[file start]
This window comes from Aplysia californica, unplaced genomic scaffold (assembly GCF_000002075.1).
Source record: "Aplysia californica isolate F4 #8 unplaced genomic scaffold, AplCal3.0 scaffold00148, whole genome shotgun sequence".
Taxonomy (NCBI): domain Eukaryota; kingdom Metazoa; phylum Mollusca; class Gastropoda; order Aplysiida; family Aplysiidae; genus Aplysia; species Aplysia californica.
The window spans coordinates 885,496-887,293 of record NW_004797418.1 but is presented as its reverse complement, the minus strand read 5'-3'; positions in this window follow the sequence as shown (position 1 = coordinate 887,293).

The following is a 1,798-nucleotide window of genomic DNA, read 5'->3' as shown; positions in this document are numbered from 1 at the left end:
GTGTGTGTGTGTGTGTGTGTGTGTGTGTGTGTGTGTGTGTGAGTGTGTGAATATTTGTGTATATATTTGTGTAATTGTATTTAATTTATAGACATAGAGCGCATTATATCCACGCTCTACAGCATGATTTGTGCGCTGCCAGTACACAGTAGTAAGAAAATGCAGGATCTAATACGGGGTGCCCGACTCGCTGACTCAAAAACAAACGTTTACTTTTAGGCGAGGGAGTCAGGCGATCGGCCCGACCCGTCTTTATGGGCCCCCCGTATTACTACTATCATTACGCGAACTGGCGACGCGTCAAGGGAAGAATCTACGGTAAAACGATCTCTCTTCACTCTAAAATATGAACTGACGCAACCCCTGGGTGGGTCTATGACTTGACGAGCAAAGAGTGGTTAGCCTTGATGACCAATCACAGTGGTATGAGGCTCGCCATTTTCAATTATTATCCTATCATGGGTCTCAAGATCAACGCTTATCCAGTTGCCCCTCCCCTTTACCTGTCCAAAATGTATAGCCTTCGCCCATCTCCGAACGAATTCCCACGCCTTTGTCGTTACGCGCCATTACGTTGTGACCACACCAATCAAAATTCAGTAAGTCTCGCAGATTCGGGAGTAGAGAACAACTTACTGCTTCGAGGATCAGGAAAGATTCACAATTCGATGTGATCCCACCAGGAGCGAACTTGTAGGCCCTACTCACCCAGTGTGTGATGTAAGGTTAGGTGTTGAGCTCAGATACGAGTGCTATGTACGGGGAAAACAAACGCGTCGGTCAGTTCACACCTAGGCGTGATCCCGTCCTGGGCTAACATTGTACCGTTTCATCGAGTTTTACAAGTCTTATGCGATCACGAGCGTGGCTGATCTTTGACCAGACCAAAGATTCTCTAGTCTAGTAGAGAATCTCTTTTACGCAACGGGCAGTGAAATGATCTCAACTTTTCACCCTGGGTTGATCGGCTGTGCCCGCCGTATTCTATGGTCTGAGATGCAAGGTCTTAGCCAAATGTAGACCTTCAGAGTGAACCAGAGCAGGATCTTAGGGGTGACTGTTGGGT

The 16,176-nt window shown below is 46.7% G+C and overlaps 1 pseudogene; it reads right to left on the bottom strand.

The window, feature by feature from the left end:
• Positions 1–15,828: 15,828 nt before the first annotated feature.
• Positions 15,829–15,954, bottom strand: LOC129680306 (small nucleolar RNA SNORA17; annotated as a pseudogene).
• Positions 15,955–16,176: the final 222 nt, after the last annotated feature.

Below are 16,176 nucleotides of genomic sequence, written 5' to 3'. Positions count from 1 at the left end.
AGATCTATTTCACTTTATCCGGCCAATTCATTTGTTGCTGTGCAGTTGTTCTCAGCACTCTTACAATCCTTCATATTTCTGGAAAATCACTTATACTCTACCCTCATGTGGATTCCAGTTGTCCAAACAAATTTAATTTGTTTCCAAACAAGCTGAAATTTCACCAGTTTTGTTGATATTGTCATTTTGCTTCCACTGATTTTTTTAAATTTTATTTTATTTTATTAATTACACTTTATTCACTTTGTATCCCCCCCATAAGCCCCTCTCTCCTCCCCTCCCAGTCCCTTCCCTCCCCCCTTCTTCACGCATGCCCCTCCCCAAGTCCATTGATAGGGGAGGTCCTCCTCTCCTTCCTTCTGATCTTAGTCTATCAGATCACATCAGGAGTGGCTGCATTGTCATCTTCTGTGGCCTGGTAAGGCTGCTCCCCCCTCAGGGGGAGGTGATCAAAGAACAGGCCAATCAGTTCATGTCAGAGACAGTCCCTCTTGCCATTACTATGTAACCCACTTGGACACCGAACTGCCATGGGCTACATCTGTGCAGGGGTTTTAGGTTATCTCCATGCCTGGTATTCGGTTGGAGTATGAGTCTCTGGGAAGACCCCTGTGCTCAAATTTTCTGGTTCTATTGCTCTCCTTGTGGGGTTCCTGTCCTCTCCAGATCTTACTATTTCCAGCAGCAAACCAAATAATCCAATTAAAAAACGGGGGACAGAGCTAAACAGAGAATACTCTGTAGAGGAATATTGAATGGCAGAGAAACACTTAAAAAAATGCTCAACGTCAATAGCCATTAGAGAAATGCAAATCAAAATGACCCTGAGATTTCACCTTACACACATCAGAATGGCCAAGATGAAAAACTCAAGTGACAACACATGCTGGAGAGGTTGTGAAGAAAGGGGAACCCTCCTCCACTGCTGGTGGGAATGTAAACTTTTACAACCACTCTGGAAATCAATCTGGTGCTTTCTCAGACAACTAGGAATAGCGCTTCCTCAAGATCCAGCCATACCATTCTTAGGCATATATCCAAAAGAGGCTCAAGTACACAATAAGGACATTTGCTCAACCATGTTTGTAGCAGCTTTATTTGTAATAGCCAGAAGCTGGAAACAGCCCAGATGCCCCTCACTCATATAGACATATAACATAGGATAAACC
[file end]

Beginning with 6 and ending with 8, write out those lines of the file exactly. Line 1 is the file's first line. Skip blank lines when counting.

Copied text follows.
GTGTGTGTGTGTGTGTGTGTGTGTGTGTGTGTGTGTGTGTGAGTGTGTGAATATTTGTGTATATATTTGTGTAATTGTATTTAATTTATAGACATAGAGCGCATTATATCCACGCTCTACAGCATGATTTGTGCGCTGCCAGTACACAGTAGTAAGAAAATGCAGGATCTAATACGGGGTGCCCGACTCGCTGACTCAAAAACAAACGTTTACTTTTAGGCGAGGGAGTCAGGCGATCGGCCCGACCCGTCTTTATGGGCCCCCCGTATTACTACTATCATTACGCGAACTGGCGACGCGTCAAGGGAAGAATCTACGGTAAAACGATCTCTCTTCACTCTAAAATATGAACTGACGCAACCCCTGGGTGGGTCTATGACTTGACGAGCAAAGAGTGGTTAGCCTTGATGACCAATCACAGTGGTATGAGGCTCGCCATTTTCAATTATTATCCTATCATGGGTCTCAAGATCAACGCTTATCCAGTTGCCCCTCCCCTTTACCTGTCCAAAATGTATAGCCTTCGCCCATCTCCGAACGAATTCCCACGCCTTTGTCGTTACGCGCCATTACGTTGTGACCACACCAATCAAAATTCAGTAAGTCTCGCAGATTCGGGAGTAGAGAACAACTTACTGCTTCGAGGATCAGGAAAGATTCACAATTCGATGTGATCCCACCAGGAGCGAACTTGTAGGCCCTACTCACCCAGTGTGTGATGTAAGGTTAGGTGTTGAGCTCAGATACGAGTGCTATGTACGGGGAAAACAAACGCGTCGGTCAGTTCACACCTAGGCGTGATCCCGTCCTGGGCTAACATTGTACCGTTTCATCGAGTTTTACAAGTCTTATGCGATCACGAGCGTGGCTGATCTTTGACCAGACCAAAGATTCTCTAGTCTAGTAGAGAATCTCTTTTACGCAACGGGCAGTGAAATGATCTCAACTTTTCACCCTGGGTTGATCGGCTGTGCCCGCCGTATTCTATGGTCTGAGATGCAAGGTCTTAGCCAAATGTAGACCTTCAGAGTGAACCAGAGCAGGATCTTAGGGGTGACTGTTGGGT

The 16,176-nt window shown below is 46.7% G+C and overlaps 1 pseudogene; it reads right to left on the bottom strand.

The window, feature by feature from the left end: